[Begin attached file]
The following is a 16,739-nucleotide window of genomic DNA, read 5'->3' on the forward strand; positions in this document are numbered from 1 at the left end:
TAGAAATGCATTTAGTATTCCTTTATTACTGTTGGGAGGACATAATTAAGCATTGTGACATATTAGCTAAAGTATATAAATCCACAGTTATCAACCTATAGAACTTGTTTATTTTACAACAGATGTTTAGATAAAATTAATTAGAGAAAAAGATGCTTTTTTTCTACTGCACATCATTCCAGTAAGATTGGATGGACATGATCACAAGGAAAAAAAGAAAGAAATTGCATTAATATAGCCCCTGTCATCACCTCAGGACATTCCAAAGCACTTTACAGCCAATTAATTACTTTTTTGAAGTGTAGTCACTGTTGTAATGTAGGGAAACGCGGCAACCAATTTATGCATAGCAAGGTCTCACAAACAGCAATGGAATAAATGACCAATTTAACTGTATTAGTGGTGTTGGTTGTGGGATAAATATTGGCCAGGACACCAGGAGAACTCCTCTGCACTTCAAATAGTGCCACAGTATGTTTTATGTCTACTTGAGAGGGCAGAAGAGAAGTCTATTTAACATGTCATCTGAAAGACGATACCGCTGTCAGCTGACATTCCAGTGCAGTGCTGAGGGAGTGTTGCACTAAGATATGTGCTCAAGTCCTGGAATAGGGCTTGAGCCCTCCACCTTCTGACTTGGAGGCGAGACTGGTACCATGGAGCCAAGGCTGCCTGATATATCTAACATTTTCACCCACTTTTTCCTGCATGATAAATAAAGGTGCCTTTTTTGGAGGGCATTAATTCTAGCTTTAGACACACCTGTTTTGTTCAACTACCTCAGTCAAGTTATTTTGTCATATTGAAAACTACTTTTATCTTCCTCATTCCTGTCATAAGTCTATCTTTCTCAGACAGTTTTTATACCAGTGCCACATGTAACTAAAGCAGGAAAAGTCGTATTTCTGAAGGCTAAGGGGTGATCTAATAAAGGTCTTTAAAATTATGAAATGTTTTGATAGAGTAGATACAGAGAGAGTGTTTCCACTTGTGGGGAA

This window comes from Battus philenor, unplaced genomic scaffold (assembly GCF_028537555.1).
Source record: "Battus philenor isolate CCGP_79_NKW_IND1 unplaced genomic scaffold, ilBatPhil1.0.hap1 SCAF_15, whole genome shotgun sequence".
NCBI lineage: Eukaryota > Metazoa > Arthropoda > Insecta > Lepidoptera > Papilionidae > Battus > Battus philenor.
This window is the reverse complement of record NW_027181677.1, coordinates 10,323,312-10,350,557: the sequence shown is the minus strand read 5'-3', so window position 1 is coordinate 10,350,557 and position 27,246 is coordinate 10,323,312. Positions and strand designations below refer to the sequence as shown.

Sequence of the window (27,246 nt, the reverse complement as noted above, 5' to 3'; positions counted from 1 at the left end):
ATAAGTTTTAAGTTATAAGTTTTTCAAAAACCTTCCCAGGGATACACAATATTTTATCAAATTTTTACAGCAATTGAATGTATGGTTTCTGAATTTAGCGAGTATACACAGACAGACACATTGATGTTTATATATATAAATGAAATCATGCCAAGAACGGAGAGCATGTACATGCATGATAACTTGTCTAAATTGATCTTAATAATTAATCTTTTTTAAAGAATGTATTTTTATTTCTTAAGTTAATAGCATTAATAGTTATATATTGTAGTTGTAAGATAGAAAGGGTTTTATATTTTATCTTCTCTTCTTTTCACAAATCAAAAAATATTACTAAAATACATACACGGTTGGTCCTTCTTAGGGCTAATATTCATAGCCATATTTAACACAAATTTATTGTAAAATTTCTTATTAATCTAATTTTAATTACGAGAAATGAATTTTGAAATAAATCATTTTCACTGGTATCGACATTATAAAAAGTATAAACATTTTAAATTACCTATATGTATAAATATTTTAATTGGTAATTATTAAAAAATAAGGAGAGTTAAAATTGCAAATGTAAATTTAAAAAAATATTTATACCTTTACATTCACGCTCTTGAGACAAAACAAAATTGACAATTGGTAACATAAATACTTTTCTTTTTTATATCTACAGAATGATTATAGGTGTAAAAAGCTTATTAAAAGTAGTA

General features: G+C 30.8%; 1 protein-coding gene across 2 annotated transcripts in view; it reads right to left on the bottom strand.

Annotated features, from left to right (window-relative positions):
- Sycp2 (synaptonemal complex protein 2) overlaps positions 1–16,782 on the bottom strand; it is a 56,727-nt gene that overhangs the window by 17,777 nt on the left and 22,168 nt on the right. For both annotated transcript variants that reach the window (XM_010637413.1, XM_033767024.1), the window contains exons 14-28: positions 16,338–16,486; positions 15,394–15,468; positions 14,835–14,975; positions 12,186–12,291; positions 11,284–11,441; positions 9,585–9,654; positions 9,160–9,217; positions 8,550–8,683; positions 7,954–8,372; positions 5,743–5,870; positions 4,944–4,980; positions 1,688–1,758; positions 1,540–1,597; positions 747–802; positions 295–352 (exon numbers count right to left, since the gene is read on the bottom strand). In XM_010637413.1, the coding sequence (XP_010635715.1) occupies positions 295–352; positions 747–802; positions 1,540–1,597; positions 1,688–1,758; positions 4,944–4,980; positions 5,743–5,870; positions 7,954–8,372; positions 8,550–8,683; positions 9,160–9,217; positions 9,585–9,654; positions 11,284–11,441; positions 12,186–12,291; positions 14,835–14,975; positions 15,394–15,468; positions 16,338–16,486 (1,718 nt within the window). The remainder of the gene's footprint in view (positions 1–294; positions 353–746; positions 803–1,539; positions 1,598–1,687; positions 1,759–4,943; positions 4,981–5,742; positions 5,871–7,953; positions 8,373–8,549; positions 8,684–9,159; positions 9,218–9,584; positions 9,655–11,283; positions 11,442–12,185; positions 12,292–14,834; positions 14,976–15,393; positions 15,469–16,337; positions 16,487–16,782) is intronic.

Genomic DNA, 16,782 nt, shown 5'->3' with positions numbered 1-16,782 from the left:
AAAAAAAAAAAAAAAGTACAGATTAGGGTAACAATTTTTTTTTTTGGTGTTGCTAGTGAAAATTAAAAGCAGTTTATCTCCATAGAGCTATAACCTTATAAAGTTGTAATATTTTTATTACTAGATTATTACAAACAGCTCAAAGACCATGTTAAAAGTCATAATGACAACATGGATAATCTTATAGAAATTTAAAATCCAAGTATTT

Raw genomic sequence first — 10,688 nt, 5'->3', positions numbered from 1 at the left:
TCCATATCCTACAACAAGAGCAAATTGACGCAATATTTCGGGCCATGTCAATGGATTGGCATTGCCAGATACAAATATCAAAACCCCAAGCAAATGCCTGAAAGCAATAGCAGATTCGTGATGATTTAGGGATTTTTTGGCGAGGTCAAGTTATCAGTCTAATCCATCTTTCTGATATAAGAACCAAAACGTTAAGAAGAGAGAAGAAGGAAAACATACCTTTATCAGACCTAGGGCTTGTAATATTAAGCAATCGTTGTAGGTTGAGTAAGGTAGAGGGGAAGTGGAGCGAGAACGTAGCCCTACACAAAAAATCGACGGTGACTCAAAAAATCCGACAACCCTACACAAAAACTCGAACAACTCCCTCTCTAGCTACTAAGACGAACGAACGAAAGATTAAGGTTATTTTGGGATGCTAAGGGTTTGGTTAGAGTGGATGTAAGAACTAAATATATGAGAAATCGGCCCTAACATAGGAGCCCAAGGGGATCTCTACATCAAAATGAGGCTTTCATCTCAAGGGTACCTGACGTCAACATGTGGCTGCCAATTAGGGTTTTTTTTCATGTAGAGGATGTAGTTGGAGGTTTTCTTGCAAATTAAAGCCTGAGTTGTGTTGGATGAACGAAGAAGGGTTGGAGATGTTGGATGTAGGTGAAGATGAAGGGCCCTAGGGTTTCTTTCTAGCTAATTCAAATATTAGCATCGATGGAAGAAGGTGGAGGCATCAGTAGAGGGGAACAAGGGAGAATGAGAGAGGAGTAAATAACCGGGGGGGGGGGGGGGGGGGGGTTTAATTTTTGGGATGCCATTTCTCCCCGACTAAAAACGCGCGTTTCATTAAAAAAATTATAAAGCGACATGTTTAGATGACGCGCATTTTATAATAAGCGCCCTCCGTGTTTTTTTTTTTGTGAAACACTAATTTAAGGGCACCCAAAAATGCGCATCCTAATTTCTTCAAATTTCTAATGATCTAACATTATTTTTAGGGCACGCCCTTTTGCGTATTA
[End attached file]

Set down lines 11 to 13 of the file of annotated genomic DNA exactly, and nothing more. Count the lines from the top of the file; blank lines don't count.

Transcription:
- Sycp2 (synaptonemal complex protein 2) overlaps positions 1–16,782 on the bottom strand; it is a 56,727-nt gene that overhangs the window by 17,777 nt on the left and 22,168 nt on the right. For both annotated transcript variants that reach the window (XM_010637413.1, XM_033767024.1), the window contains exons 14-28: positions 16,338–16,486; positions 15,394–15,468; positions 14,835–14,975; positions 12,186–12,291; positions 11,284–11,441; positions 9,585–9,654; positions 9,160–9,217; positions 8,550–8,683; positions 7,954–8,372; positions 5,743–5,870; positions 4,944–4,980; positions 1,688–1,758; positions 1,540–1,597; positions 747–802; positions 295–352 (exon numbers count right to left, since the gene is read on the bottom strand). In XM_010637413.1, the coding sequence (XP_010635715.1) occupies positions 295–352; positions 747–802; positions 1,540–1,597; positions 1,688–1,758; positions 4,944–4,980; positions 5,743–5,870; positions 7,954–8,372; positions 8,550–8,683; positions 9,160–9,217; positions 9,585–9,654; positions 11,284–11,441; positions 12,186–12,291; positions 14,835–14,975; positions 15,394–15,468; positions 16,338–16,486 (1,718 nt within the window). The remainder of the gene's footprint in view (positions 1–294; positions 353–746; positions 803–1,539; positions 1,598–1,687; positions 1,759–4,943; positions 4,981–5,742; positions 5,871–7,953; positions 8,373–8,549; positions 8,684–9,159; positions 9,218–9,584; positions 9,655–11,283; positions 11,442–12,185; positions 12,292–14,834; positions 14,976–15,393; positions 15,469–16,337; positions 16,487–16,782) is intronic.

Genomic DNA, 16,782 nt, shown 5'->3' with positions numbered 1-16,782 from the left:
AAAAAAAAAAAAAAAGTACAGATTAGGGTAACAATTTTTTTTTTTGGTGTTGCTAGTGAAAATTAAAAGCAGTTTATCTCCATAGAGCTATAACCTTATAAAGTTGTAATATTTTTATTACTAGATTATTACAAACAGCTCAAAGACCATGTTAAAAGTCATAATGACAACATGGATAATCTTATAGAAATTTAAAATCCAAGTATTT